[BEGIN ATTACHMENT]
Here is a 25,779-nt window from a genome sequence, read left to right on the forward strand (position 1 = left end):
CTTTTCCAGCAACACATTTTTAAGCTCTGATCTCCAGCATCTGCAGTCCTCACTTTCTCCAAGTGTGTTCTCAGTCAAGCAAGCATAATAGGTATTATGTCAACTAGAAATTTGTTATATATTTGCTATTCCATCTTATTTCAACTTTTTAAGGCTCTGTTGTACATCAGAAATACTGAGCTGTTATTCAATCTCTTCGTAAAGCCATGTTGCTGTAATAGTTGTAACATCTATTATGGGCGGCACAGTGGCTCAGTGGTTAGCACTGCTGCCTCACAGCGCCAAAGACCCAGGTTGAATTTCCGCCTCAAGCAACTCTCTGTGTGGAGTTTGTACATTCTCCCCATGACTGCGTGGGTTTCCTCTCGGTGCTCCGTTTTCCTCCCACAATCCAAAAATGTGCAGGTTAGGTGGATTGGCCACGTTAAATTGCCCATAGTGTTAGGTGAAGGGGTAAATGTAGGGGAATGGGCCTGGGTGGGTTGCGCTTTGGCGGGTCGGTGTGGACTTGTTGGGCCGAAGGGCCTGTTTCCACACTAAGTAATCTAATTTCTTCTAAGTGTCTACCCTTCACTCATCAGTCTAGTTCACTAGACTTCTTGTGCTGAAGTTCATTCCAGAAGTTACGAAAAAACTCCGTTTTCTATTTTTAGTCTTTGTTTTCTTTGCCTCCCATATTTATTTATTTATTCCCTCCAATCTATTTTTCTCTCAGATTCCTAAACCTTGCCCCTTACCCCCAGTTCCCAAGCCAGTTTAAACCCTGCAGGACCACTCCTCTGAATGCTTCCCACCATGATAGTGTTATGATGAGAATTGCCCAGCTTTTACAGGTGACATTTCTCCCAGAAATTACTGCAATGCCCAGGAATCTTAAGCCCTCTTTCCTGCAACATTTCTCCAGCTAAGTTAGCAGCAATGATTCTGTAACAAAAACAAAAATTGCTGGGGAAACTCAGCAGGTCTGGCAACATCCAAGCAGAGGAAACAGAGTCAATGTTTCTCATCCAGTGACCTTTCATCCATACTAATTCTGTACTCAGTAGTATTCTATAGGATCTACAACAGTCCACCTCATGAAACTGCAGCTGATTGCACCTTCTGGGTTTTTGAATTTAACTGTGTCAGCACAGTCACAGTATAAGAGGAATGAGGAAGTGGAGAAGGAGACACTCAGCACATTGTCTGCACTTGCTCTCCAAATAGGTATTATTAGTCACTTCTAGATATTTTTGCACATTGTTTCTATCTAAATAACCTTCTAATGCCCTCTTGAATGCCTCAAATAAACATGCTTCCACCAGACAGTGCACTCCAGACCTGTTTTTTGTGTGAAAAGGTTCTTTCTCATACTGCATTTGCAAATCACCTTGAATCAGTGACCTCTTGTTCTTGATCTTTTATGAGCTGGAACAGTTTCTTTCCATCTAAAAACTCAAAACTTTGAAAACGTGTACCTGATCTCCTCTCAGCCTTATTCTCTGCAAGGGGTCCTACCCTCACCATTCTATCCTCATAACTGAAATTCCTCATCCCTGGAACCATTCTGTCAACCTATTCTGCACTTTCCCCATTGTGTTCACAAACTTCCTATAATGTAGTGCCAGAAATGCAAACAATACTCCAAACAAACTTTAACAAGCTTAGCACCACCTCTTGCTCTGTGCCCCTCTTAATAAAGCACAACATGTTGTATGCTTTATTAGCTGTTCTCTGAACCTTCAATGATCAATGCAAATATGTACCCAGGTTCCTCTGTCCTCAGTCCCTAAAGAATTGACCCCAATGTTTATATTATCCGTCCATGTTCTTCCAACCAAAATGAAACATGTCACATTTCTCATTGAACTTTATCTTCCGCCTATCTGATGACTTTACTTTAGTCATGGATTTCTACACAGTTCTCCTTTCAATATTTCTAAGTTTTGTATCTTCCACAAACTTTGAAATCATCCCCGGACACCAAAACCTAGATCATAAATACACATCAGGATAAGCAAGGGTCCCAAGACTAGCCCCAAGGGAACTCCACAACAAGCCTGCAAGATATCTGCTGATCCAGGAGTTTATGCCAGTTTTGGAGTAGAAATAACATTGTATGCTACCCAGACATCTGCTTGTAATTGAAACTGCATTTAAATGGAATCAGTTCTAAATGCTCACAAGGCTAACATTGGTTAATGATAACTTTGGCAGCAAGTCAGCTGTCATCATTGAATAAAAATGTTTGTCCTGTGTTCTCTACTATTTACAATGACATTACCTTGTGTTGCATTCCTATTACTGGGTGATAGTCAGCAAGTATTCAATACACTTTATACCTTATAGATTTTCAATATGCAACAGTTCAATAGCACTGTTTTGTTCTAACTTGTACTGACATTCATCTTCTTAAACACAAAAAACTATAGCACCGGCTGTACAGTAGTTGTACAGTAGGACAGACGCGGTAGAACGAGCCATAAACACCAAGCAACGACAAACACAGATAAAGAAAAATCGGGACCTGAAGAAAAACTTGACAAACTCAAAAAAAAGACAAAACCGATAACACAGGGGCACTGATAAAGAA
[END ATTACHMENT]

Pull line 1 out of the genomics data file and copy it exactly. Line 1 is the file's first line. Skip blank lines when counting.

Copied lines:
Here is a 25,779-nt window from a genome sequence, read left to right on the forward strand (position 1 = left end):